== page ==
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to the former of them.

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Our present collect is of great antiquity, and contains-A statement of the fact which it commemorates--and A prayer founded thereon.

The mercy which the church celebrates this day is the manifestation of Christ to the Gentiles; of which an instance and a prelude were given in the case of the eastern Magii, who were conducted

by the leading of a star” from their own country to the place of our Lord's nativity. As the limitation of the church to the family of Abraham took place in a gradual and progressive manner, so also did its enlargement. The middle wall of partition between the Jews and Gentiles was some time in building, and it was also some time in taking down. Indeed the remark of our Lord, that “the kingdom of God cometh not with ob“servation,” may be applied to the whole process of redemption.

The first inquiry that arises on our collect, respects the history of those persons whose advent to Bethlehem is therein commemorated. On this subject the Scripture is silent; but it is generally supposed, from the name given them, that they were Gentile philosophers, or sages of the Magian religion. “ This sect chiefly flourished in Persia ; and, considering this circumstance, and what is said, Math. ii. 16, it seems much more probable that the Magii, who arrived at Jerusalem some considerable time after our Saviour's birth, should come from the distant country of Persia, or Parthia, than from the neighbouring region of Arabia. Suetonius, not to mention other historians, expressly tells us, that an antient and uninterrupted opinion prevailed in all the east, that it was decreed by the fates, that at that time (namely, at the beginning of the last Jewish war) some coming out of Judea should obtain the dominion.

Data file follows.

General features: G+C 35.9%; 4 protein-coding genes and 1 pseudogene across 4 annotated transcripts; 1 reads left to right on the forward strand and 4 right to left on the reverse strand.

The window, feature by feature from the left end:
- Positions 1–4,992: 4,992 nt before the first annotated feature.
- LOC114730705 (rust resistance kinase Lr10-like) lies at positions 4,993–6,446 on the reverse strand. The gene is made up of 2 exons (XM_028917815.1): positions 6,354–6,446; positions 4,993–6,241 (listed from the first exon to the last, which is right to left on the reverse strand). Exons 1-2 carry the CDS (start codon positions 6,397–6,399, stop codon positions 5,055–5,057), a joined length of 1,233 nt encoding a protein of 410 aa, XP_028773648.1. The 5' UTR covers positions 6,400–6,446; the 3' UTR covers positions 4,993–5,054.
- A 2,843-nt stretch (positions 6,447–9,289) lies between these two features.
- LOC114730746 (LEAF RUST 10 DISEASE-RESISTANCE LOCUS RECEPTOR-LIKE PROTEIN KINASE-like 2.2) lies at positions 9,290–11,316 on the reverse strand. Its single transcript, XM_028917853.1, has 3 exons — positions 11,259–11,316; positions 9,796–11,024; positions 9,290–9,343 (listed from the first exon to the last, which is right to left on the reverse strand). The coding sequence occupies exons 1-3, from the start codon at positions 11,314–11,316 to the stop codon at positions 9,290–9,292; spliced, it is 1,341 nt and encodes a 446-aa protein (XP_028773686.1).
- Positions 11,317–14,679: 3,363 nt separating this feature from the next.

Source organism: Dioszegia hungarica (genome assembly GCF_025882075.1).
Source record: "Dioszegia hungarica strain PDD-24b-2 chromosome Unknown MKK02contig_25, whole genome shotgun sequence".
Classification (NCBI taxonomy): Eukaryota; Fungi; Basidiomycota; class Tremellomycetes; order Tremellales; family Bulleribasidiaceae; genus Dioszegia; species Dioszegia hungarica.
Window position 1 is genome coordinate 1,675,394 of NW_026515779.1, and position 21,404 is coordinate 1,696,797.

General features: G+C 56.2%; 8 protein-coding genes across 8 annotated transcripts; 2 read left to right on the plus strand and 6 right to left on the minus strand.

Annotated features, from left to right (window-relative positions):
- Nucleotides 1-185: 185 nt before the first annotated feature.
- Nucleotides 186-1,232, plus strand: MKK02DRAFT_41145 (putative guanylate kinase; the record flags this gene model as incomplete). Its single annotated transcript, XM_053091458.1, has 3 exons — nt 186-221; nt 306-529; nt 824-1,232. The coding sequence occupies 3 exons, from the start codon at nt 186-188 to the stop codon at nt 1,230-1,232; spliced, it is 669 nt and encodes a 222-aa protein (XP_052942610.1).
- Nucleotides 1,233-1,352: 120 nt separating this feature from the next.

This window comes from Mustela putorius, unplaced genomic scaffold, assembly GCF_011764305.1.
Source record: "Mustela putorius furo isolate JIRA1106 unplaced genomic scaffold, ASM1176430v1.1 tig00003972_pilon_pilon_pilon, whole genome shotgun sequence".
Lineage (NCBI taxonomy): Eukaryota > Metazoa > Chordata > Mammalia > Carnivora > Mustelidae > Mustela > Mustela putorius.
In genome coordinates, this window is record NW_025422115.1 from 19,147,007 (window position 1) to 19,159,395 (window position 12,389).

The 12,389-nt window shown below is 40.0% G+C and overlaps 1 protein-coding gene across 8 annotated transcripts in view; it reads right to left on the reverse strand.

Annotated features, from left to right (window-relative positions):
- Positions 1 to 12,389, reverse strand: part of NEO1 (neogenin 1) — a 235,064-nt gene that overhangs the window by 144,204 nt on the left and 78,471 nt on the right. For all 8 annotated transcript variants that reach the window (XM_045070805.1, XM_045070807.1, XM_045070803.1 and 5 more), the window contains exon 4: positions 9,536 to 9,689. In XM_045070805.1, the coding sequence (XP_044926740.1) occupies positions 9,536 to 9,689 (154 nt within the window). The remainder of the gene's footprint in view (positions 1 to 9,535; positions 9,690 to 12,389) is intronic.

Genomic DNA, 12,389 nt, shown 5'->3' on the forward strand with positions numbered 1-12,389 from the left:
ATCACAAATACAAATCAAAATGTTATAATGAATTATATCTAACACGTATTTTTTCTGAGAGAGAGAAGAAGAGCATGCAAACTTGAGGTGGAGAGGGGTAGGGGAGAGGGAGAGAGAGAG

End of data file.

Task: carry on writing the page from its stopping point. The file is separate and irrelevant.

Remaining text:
No wonder that such an opinion should be propagated throughout the east, when we consider the vast number of Jews which were spread over · all the eastern countries. In the reign of Ahasuerus, or Artaxerxes Longimanus, the Jews were dispersed throughout all the provinces of the vast Persian empire, (Esth. iii. 8;) and that in numbers sufficient to defend themselves against their enemies in those provinces, (Esth. ix. 2, 16;) and many of the people of the land also became Jews, (Esth. viii. 17.) After the Babylonish captivity, the Jews increased so fast, that we find them not only throughout Asia, but also in Africa, particularly in Egypt, in great numbers, and in many cities and islands of Europe (comp. Acts ii. 511;) and wherever they dwelt, they made many proselytes to their religion; and in their attempts to this purpose, no doubt, they must very much spread the expectation of the Messiah's comingan article so important in itself, and so flattering to their national vanity. These opportunities of being informed of the approaching advent of the GREAT KING the Magians of Persia had in common with many other people. Add to this, that Zoroaster, the famous reformer of the Magian sect, had in all probability been a servant to the prophet Daniel; and as he had adopted so many other things in his scheme from the Jewish religion, so there is the highest reason to think that he would not fail to instruct his followers in such an interesting point as that of the Messiah's coming, the time and circumstances of which had been so particularly foretold by his master. Dan. ix. 24-27. Accordingly, the writers of the universal history observe, that "Zoroaster is said by "credible authors to have predicted the coming of "the Messiah, and this not in dark and obscure